Some of the coldest winters I’ve experienced were during my time in Brierley. Sure, they weren’t a bad a when I lived in Patterdale Road in Liverpool — as in no ice on the INSIDE of the windows or frozen toilets — but still cold.
I think, at the time, I wrote about how beautiful the snow was but I have no idea on which platform or incarnation of the Existential Compost I wrote about it on. However, you can still see these, and other pictures relating to the dreadful snowbound week I had here – https://stegzy.co.uk/2010/01/10/
Evidently in 2010 I was in Sheffield. Can’t think for the life of me why although I was living in nearby Barnsley so it is possible I was there for commuting purposes or for meeting friends.
I’ve been to Sheffield many times in the past. I lived there in 1992, visited again in 1997. It a damn good place to get the train from if you’re visiting the south coast. The people are ace and there was so much to do of an evening, at least when I was young there.
One place I used to visit regularly was the world famous Frog and Parrot which was a legend in its own right. Beers as strong as Buster Crabbe and an atmosphere so dense with cigarette smoke they’re probably still scraping it off the paint work.
When I visited again in 1997 the city had changed so much since my student days. A great deal of the buildings I was familiar with had been bulldozed and even the Frog and Parrot had begun to drop in popularity. I guess it was around this time that I began to realise, time does not stand still when you leave a place and cities and towns evolve. Indeed, Liverpool, my home town, is a shade of the place I remember leaving nearly 15 years ago — new shopping centre, new hotels, old pubs closed and new places opened.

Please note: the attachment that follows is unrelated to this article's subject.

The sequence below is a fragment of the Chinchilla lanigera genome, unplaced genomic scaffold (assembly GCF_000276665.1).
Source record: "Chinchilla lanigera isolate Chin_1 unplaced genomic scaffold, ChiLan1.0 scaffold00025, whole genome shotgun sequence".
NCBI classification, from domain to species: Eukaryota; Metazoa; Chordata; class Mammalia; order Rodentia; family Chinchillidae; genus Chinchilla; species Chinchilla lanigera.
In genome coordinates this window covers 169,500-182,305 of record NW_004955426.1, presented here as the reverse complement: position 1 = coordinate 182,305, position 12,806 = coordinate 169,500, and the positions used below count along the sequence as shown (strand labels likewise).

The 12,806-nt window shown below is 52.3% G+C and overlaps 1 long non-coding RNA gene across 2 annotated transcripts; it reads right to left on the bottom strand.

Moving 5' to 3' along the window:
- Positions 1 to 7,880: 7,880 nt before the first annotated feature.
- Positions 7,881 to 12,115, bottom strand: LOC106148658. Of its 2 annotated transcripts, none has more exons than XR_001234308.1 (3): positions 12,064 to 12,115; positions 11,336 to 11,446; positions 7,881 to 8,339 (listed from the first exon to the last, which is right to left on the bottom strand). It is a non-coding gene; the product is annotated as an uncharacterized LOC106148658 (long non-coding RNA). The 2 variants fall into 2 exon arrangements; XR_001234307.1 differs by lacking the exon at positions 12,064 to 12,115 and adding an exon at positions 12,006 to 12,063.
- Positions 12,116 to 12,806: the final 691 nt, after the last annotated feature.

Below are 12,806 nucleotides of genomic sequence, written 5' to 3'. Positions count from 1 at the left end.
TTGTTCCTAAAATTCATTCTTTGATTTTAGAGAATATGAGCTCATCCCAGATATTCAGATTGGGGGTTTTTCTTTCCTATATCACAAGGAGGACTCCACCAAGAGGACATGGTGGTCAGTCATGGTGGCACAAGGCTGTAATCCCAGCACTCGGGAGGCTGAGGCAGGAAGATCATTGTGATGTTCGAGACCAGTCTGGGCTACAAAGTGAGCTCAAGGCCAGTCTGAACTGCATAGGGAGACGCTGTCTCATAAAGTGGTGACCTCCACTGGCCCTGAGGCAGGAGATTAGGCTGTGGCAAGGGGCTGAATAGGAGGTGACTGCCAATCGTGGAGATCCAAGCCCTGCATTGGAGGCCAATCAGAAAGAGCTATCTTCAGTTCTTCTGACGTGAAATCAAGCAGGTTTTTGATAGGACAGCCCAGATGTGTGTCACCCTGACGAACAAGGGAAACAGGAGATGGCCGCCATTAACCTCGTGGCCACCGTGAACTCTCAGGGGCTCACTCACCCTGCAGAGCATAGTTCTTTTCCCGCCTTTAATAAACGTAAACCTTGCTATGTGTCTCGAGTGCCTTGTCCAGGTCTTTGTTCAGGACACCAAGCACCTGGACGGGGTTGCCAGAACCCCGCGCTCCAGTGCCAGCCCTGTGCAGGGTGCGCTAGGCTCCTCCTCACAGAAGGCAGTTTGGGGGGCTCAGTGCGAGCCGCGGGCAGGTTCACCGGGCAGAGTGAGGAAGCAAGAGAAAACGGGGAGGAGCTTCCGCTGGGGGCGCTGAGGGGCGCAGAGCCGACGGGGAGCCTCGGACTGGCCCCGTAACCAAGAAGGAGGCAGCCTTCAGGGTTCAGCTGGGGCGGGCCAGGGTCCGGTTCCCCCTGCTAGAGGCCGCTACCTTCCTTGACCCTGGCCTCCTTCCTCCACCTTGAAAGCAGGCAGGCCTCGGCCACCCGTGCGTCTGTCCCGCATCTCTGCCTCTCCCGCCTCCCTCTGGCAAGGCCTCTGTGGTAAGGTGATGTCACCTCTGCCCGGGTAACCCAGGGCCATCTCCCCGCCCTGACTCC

There was a time when the skyline in Yorkshire was peppered with sights such as this. Pit heads everywhere as industry stripped the seams of coal to power the country and industry. Now, only a few mines remain and most of them are open cast, looking nothing like the one in the photo.
That said, the pit heads of the colliery we see in the picture above were, at the time, not functioning either. Today’s picture, taken in 2010, shows Monkton Colliery Coke Works and the chimney stacks chucking out the smoke show the only evidence what the site was actively producing – coke. Though not the drinking or snorting kind, the kind used in smelting and power generation.
I regularly drove past the coke works when I lived in the area and I still remember the nasty smells and weird yellow tinge everywhere seemed to have. The closer to the stacks you got the yellower and smellier the atmosphere and surroundings. Who knows what it was doing to your lungs?